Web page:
Will Hoge

Will Hoge STAC House Shows
will-hoge-091311jpg-562809d9e5b58774
March 7, 2020
7:00 pm — 10:00 pm (grounds open at 6:00 pm)
VIP $50.00 + tax/service fee
GA $35.00 + tax/service fee
March 7, 2020
7:00 pm — 10:00 pm (grounds open at 6:00 pm)
VIP $50.00 + tax/service fee
GA $35.00 + tax/service fee
will-hoge-091311jpg-562809d9e5b58774
March 7, 2020
7:00 pm — 10:00 pm
VIP $50
GA $35

Things kept me up at night — and this record was less expensive than therapy…Silence couldn’t be a part of my deal anymore.”
— Will Hoge

About the Artist

Will Hoge didn’t really need to release a new album in 2018. His most recent, Anchors, came out in August of that year, reaching No. 6 on Billboard Heatseekers and the Top 20 on the Indie chart. He’d toured the United States and Europe, and could’ve settled in from there. But there was something he couldn’t stop thinking about: his children.

Border police. Political corruption. Anti-intellectualism. Poverty. Gun control. A broken education system. Indifference to others’ suffering. Each of these things weighed on Hoge, and he confronts them all head-on in My American Dream, which will come with a copy of the U.S. Constitution printed with the lyrics in both the LP and CD.

More often than not, though, Hoge puts himself in someone else’s shoes, be it the homeless heartland worker who watched his job prospects head overseas on “My American Dream” or the Mexican immigrant crossing the border to provide for his family on “Illegal Line.” At their core, both songs are about empathy. “At the end of the day, that’s really what folks are after, is just to be treated with some respect. Paired back to back, “My American Dream” and “Illegal Line” form the emotional core of the album, with the latter song taking on all the more significance in light of the heartbreaking separation of families so tragically revealed in the 24-hour news cycle.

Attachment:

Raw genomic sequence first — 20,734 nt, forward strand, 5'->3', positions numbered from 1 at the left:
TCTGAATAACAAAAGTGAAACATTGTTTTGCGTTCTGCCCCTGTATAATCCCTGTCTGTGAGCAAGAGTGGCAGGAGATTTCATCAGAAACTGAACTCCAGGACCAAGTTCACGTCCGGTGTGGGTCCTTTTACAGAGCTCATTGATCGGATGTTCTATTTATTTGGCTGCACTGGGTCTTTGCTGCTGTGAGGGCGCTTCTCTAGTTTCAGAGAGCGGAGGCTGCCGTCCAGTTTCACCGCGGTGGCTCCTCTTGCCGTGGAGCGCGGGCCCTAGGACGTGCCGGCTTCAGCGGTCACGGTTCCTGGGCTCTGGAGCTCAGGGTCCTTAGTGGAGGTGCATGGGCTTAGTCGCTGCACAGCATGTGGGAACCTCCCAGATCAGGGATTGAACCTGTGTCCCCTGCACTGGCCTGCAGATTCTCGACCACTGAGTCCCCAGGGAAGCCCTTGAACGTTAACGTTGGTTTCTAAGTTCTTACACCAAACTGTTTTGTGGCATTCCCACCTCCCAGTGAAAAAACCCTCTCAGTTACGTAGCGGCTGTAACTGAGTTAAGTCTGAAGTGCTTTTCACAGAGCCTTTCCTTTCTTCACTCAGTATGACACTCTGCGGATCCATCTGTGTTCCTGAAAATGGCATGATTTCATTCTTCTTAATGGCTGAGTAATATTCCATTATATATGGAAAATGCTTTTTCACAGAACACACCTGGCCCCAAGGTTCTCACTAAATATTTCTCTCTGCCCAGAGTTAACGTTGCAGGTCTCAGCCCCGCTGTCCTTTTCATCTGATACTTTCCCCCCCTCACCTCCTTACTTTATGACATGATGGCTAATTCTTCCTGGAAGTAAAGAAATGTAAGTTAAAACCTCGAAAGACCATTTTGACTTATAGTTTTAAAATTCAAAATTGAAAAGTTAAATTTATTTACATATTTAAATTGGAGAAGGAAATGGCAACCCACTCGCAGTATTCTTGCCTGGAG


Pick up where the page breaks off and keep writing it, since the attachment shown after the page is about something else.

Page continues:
He’s grateful for the commercial success and Grammy nominations that songs such as “Even if It Breaks Your Heart” “Middle of America” and “Strong” have received, but even more important than the commercial success is the freedom to stand up for his convictions and put them into his music when the time calls for it. ”If I’m going to alienate folks then I guess it’s doing its job. If they aren’t willing to be challenged, if they don’t like the songs, then don’t buy the record. It’s that simple.”

What’s more, Hoge isn’t the type to talk the talk without walking the walk. He’s an avid activist, lending his time and resources to raise awareness and money for Believe in Service (a Nashville based PAC who supports candidates in 8 key Senate races) and is a member of Everytown for Gun Safety’s Music Council, a part of the Creative Council, founded and chaired by Julianne Moore. His social media pages are a microcosm of sorts for the wider conversations taking place in the world today, as he challenges his fans to not shy away from the important questions that need to be asked.

With My American Dream, Hoge hopes that others will follow his lead, see the world through someone else’s eyes, and maybe — just maybe — begin to fix the mess we’re living in.

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